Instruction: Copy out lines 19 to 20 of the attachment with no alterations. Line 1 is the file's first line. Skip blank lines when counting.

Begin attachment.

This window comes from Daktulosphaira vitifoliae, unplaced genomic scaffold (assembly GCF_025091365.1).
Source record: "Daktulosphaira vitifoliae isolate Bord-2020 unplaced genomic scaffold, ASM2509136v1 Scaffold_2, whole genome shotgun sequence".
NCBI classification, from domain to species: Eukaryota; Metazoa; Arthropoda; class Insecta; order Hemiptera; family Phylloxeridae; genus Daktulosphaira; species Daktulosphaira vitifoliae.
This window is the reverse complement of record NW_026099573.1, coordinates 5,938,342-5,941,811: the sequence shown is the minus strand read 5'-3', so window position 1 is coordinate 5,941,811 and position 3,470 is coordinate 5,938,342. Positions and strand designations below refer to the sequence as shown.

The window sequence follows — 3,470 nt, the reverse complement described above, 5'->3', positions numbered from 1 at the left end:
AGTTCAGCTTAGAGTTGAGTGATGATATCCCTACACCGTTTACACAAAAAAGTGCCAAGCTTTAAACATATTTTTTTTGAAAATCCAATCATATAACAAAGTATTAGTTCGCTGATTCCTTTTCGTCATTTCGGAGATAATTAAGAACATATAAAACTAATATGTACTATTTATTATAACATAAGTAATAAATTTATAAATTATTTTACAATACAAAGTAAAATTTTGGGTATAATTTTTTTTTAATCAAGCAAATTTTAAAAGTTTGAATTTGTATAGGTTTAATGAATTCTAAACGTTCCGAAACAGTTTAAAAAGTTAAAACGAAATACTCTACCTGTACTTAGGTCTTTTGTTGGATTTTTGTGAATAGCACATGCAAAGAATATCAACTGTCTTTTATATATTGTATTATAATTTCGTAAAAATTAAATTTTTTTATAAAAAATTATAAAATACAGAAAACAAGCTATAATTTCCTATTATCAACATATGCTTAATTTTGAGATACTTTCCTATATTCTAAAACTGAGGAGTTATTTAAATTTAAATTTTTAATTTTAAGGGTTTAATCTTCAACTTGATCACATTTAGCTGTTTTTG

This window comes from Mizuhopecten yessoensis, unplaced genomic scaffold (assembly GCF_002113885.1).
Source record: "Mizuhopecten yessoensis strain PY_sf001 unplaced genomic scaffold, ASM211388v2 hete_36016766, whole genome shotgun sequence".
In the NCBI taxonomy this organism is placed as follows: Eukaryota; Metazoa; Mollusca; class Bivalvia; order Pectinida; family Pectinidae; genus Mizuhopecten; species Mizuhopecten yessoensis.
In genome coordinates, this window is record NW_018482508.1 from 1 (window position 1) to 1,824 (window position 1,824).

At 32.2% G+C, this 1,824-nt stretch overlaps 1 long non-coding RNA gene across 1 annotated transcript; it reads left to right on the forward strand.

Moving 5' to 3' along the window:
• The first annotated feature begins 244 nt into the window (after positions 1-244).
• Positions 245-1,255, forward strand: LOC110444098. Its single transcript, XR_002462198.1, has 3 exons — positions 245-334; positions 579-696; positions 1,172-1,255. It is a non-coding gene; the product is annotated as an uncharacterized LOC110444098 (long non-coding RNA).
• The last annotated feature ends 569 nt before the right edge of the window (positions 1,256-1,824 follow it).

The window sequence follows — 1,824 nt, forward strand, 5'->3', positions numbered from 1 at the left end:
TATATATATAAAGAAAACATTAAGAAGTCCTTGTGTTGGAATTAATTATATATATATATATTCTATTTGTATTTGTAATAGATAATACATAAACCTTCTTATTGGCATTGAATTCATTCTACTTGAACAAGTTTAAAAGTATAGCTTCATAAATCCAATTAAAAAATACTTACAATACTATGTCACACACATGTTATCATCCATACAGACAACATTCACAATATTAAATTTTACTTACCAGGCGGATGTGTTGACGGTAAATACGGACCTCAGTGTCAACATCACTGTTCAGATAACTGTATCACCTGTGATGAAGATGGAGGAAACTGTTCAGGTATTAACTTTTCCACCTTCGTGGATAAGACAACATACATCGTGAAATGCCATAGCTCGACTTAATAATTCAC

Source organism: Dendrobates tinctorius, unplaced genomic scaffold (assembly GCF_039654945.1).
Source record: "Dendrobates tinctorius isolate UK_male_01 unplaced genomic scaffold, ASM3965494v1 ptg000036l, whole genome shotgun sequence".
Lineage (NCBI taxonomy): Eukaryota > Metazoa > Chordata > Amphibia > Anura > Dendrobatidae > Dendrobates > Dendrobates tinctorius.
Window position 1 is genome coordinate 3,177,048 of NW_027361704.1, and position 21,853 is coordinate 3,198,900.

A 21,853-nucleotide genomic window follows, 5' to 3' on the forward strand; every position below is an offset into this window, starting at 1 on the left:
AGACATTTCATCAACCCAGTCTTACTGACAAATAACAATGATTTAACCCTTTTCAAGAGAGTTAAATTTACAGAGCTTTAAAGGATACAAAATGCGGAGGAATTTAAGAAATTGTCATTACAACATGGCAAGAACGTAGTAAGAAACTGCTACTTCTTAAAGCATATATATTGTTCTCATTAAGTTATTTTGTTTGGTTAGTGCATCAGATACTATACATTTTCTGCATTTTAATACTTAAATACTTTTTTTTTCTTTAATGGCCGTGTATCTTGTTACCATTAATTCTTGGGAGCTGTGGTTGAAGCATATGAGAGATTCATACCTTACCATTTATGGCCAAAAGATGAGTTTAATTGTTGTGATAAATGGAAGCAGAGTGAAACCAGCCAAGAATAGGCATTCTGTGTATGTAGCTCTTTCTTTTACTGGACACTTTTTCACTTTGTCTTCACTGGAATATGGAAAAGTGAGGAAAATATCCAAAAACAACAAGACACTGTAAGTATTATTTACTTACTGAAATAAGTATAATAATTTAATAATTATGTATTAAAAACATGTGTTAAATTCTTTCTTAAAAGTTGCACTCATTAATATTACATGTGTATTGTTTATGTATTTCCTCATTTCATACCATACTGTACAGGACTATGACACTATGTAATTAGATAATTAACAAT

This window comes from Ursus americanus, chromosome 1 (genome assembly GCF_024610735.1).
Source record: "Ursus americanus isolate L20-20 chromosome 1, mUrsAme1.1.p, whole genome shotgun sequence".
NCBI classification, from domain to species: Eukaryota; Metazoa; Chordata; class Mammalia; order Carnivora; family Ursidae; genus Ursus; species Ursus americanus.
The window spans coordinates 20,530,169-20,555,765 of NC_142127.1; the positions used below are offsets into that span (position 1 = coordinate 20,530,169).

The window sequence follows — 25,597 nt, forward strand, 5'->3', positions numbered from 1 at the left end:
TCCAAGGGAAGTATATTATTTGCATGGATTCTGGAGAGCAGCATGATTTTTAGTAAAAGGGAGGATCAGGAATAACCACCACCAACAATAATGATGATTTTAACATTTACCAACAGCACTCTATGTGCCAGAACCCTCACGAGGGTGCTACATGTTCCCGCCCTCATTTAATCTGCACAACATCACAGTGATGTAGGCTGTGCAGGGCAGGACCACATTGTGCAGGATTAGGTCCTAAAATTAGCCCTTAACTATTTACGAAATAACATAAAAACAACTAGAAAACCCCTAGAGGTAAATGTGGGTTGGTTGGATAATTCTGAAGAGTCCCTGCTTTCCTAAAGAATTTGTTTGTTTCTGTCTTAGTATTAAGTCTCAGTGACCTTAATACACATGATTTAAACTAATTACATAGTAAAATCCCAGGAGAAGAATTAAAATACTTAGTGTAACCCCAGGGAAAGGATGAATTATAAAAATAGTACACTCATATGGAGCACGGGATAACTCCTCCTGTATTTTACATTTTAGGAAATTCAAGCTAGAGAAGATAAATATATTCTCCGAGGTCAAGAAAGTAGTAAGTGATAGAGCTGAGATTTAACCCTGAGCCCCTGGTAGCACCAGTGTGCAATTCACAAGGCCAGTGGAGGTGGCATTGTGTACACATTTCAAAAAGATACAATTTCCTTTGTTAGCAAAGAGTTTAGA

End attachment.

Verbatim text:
Source record: "Dendrobates tinctorius isolate UK_male_01 unplaced genomic scaffold, ASM3965494v1 ptg000036l, whole genome shotgun sequence".
Lineage (NCBI taxonomy): Eukaryota > Metazoa > Chordata > Amphibia > Anura > Dendrobatidae > Dendrobates > Dendrobates tinctorius.